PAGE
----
Internationalisation is a dynamic process all over the world and it is not easy to grasp the essence and the meaning of it. These processes are often seen only as a trend in student mobility and foreign language courses but this is a simplification. Experts call the attention to the fact that internationalisation has a deeper meaning and should affect higher education in more fundamental aspects. In Europe, the two powerful driving forces affecting the internationalisation of higher education are the social, educational and training policy of the European Union, and the European labour market. The aim of the former is to build a more cohesive European society. The latter is motivated in building a competitive labour market: firms are interested in recruiting from a larger pool of competent labourers. Success in a very competitive international labour market largely depends on strategic planning in education, and the concentration and use of resources adequate to the goals and objectives. At the European level, Erasmus+ is a financial instrument to support international student mobility with social policy goals. In addition, the Hungarian government established the scholarship programme, Stipendium Hungaricum, in 2013. This programme supports economic policy goals and, at the same time, stimulates the use of the institutions to full capacity, which is also meant to give impetus to quality development.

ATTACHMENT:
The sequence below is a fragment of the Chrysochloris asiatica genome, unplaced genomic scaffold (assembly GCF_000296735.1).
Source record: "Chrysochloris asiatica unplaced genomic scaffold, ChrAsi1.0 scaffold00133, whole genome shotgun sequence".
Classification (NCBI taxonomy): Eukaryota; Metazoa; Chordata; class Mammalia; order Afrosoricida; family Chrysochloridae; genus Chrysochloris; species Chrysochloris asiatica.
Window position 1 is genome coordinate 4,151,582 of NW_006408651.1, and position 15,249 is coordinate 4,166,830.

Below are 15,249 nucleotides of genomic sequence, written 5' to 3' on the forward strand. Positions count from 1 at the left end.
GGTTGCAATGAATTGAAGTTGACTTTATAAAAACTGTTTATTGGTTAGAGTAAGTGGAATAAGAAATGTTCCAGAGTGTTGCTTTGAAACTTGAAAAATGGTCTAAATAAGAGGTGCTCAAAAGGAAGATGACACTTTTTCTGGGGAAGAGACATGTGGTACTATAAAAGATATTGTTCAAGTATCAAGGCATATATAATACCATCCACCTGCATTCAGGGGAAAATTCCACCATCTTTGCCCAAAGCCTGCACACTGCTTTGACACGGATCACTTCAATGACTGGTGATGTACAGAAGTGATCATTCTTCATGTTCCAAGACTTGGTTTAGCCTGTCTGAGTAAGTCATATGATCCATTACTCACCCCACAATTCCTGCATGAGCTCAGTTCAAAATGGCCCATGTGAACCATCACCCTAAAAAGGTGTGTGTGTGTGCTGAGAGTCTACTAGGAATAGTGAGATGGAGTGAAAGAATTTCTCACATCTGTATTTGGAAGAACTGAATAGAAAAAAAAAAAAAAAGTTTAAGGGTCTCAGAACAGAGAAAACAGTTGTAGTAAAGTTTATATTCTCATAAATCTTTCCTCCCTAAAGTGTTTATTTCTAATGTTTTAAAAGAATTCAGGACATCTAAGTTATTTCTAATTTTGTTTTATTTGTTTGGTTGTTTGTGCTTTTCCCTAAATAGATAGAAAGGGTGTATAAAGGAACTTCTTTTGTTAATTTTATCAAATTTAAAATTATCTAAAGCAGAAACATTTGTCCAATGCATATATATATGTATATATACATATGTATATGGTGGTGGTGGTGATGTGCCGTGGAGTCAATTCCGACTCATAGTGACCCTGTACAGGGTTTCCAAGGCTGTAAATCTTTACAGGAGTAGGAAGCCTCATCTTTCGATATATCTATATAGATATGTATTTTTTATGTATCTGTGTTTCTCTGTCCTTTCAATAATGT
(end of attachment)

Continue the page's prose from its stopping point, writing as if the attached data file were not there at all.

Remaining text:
For analytical purposes, we thought it worthwhile to distinguish other dimensions of internationalisation as well, for example the quantitative and qualitative aspects of internationalisation and the external and internal aspects of internationalisation (Derényi, 2014). The quantitative aspect of internationalisation can be described by indicators related to the availability of courses in foreign languages and the number of participants in such courses. The qualitative aspects of internationalisation may be described by indicators of student and staff mobility and the internationalisation of content. As far as the external and internal dimensions are concerned, the former includes international activities such as delivering study programmes in another country, whereas by internal processes of internationalisation we mean developments affecting the learning environment within the institution, for example, the internationalisation of teaching content, sharing international experiences, etc.